Skip to main content
Premium Trial:

Request an Annual Quote

Sequenom Officials Discuss Plans for Low-Cost NIPT

NEW YORK (GenomeWeb News) – Sequenom officials on Thursday elaborated on the firm's plans to develop a lower-cost noninvasive prenatal test for fetal aneuploidy.

The new test will be targeted toward the international and low-risk markets and will run on a different platform than its MaterniT21 Plus test, which is targeted at high-risk pregnancies and runs on Illumina's HiSeq 2000 sequencer.

In a presentation at the JP Morgan Healthcare Conference in San Francisco, CFO Paul Maier said the new test will be "a low-cost test using an alternate platform." Maier did not say what platform the new test would run on, but said it is something "we've been working on behind the scenes very quietly for several years," adding that the company is "exploring several different platforms and several different technologies."

The firm is aiming to develop and clinically validate such a test by the end of 2014 and management said that the test would help the company expand into both the international market as well as into the average or low-risk market in the US.

The low-cost test will be priced similarly to serum screens, which run between $250 and $300, CEO Harry Hixson said. Sequenom currently bills insurance companies $2,700 for the MaterniT21 Plus test.

Sequenom will continue to offer MaterniT21 Plus because the whole-genome shotgun sequencing approach it uses for that test will enable it to "add content," CTO Dirk van den Boom said during a Q&A following the presentation.

The company recently expanded the MaterniT21 Plus test to screen not only for trisomies 21, 18, 13 and monosomy X, but also for the deletion and duplication syndromes DiGeorge, Cri-du-chat, and Prader-Willi/Angelman, as well as trisomy 16 and 22.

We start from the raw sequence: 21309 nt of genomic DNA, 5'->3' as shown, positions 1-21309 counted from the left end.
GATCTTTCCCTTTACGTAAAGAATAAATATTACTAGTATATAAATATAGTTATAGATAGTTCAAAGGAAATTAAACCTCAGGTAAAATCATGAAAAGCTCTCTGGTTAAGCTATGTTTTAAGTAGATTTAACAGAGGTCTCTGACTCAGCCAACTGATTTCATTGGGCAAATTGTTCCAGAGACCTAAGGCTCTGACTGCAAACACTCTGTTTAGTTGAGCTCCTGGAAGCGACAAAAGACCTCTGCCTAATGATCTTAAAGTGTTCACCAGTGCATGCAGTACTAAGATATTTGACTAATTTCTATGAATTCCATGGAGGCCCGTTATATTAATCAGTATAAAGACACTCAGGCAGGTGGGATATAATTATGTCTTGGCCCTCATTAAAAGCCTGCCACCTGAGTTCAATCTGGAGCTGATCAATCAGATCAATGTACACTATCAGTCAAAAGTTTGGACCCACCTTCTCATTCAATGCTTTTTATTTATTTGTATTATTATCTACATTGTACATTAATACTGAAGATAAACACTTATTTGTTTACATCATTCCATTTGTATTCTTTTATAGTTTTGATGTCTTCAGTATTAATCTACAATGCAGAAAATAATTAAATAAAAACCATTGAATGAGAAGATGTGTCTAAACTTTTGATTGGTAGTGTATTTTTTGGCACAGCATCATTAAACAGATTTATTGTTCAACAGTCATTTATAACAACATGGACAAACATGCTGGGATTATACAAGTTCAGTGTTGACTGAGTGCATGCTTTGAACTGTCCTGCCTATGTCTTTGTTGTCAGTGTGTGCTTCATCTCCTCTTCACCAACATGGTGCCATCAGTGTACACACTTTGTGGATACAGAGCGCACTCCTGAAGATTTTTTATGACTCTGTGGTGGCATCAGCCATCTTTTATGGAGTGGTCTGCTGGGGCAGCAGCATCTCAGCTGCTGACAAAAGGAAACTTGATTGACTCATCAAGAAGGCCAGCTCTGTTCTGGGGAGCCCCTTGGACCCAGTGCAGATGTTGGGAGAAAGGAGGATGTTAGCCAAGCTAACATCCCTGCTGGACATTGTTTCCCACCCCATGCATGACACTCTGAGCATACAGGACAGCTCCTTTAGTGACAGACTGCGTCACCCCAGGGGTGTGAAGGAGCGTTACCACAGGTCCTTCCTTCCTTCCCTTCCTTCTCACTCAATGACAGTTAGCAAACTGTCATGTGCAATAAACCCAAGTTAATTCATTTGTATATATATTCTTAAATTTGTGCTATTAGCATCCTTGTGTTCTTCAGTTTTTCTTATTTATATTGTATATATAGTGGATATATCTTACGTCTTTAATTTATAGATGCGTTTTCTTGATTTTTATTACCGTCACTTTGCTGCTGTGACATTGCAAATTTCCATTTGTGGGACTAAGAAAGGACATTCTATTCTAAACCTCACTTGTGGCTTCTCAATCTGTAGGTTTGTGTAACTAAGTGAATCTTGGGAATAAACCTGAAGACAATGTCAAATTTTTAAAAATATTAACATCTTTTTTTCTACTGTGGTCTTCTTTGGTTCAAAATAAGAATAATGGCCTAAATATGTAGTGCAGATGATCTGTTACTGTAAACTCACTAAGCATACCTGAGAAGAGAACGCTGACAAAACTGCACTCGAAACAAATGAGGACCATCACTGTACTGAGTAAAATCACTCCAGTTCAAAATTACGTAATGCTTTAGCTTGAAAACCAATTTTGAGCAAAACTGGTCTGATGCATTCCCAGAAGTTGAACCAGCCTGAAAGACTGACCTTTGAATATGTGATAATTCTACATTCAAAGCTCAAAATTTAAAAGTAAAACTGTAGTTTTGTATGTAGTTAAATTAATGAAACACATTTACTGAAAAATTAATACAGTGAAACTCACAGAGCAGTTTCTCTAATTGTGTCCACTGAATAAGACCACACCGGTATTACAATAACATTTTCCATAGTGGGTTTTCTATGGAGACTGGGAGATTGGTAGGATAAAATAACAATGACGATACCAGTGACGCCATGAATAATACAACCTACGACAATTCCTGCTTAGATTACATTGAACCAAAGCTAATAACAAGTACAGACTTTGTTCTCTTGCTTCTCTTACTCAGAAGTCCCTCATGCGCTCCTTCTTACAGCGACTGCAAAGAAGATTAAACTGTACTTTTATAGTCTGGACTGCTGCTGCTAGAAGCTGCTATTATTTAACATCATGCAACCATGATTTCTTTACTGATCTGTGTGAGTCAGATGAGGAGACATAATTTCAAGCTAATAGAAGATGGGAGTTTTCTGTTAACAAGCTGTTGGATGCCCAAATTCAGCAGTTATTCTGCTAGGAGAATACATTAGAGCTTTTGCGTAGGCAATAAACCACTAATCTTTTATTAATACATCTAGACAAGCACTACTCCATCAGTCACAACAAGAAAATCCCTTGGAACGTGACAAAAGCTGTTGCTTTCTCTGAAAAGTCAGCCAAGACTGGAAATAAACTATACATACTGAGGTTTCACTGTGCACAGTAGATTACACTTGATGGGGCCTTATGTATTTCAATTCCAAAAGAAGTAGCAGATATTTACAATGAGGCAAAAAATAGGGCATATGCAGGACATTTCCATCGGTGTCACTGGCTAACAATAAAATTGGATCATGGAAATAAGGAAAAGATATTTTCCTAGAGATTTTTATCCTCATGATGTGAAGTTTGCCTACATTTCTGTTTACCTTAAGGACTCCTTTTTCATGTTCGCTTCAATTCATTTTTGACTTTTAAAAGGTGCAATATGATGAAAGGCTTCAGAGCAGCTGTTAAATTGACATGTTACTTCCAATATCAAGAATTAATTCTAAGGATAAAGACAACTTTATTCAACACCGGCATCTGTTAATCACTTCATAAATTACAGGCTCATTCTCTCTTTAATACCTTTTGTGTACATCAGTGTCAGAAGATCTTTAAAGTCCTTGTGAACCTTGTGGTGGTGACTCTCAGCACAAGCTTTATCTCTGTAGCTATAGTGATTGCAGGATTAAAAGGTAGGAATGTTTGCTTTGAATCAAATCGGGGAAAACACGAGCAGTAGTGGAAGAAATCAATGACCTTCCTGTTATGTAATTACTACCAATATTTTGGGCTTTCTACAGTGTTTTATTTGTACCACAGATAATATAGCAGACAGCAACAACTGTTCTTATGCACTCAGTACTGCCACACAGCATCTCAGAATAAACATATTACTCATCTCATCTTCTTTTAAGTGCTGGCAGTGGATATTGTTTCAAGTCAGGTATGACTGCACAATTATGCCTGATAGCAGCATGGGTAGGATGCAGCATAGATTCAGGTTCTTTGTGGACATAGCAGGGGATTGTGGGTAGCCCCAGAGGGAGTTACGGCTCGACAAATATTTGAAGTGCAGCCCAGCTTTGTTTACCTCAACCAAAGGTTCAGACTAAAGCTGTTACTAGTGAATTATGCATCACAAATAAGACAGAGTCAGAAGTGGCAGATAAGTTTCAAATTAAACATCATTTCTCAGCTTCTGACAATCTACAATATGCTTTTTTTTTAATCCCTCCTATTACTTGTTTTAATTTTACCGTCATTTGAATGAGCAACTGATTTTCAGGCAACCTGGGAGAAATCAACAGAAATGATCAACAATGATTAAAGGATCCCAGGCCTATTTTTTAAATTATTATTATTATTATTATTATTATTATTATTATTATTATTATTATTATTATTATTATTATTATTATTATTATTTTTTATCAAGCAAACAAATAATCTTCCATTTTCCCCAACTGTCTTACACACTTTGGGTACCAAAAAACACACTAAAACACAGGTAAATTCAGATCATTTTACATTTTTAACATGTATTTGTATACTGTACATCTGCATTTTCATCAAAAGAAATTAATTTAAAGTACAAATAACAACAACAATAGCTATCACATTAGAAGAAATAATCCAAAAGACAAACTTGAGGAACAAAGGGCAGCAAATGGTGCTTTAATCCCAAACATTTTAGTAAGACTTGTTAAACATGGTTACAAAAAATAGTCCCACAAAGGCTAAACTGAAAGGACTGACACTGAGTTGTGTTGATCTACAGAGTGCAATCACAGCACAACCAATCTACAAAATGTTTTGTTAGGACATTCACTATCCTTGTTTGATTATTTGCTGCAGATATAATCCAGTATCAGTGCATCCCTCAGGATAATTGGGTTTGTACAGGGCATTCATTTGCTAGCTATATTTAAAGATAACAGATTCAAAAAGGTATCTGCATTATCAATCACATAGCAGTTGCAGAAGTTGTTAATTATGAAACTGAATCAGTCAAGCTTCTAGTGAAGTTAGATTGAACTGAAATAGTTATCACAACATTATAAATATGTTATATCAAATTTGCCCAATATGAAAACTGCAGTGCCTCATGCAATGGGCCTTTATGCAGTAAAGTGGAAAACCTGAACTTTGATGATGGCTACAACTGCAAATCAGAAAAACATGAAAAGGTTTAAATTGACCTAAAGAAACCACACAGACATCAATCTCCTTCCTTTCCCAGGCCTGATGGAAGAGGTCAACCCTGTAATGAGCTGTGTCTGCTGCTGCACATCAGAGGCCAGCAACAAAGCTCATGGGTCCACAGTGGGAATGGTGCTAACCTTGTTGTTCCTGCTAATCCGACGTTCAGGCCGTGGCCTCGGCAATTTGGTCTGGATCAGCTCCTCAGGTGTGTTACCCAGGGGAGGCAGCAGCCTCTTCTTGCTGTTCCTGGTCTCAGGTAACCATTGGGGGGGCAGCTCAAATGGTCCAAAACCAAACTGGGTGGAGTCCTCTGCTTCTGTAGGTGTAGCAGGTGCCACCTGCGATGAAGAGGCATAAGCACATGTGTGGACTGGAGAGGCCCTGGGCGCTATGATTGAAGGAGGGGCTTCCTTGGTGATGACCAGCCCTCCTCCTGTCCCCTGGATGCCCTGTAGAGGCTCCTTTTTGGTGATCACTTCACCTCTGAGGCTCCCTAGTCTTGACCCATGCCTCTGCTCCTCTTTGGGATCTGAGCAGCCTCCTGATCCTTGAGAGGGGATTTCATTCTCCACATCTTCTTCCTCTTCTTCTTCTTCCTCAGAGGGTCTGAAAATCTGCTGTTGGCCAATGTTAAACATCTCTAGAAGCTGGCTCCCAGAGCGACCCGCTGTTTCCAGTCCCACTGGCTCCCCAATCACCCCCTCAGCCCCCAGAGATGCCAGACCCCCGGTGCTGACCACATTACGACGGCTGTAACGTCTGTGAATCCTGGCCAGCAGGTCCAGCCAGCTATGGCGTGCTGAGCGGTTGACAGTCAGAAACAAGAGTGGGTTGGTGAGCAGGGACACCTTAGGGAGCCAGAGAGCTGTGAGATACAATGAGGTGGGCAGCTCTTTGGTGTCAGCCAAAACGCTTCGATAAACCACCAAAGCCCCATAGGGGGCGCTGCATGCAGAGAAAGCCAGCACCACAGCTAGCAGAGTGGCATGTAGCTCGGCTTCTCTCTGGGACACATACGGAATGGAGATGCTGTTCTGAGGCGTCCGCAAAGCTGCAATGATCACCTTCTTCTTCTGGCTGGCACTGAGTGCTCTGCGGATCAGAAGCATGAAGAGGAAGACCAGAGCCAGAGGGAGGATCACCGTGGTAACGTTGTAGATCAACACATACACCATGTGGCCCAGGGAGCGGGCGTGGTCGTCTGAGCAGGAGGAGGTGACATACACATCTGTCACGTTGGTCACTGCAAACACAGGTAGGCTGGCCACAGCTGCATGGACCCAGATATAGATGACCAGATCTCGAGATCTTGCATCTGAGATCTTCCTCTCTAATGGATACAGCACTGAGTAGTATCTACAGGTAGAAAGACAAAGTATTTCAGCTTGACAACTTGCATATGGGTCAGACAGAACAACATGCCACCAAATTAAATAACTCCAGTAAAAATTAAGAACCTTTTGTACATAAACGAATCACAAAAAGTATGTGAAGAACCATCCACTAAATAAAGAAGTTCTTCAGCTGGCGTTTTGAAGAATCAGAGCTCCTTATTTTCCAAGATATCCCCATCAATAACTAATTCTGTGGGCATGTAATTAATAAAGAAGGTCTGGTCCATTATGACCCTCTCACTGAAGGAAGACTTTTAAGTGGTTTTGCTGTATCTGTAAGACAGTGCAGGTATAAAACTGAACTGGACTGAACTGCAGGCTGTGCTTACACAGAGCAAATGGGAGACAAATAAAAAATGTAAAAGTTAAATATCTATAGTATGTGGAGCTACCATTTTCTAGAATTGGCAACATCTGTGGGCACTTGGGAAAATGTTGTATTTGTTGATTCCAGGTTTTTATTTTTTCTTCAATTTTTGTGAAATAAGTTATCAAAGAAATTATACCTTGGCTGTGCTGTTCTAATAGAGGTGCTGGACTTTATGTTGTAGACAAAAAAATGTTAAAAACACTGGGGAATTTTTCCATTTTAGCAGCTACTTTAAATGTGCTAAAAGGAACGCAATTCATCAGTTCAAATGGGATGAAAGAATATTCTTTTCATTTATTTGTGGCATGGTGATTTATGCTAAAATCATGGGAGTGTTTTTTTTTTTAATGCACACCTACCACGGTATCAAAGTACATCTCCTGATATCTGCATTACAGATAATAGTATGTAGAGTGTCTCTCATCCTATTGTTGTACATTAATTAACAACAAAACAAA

Company officials also reiterated the firm's intentions to explore "strategic alternatives" for the life sciences portion of its business, Sequenom Bioscience, but they did not elaborate.

Sequenom disclosed its plans for the new NIPT test earlier this week, when it reported preliminary 2014 revenues of $162 million. It also announced a deal with Nicox to market its RetnaGene AMD test.

The Scan

Pig Organ Transplants Considered

The Wall Street Journal reports that the US Food and Drug Administration may soon allow clinical trials that involve transplanting pig organs into humans.

'Poo-Bank' Proposal

Harvard Medical School researchers suggest people should bank stool samples when they are young to transplant when they later develop age-related diseases.

Spurred to Develop Again

New Scientist reports that researchers may have uncovered why about 60 percent of in vitro fertilization embryos stop developing.

Science Papers Examine Breast Milk Cell Populations, Cerebral Cortex Cellular Diversity, Micronesia Population History

In Science this week: unique cell populations found within breast milk, 100 transcriptionally distinct cell populations uncovered in the cerebral cortex, and more.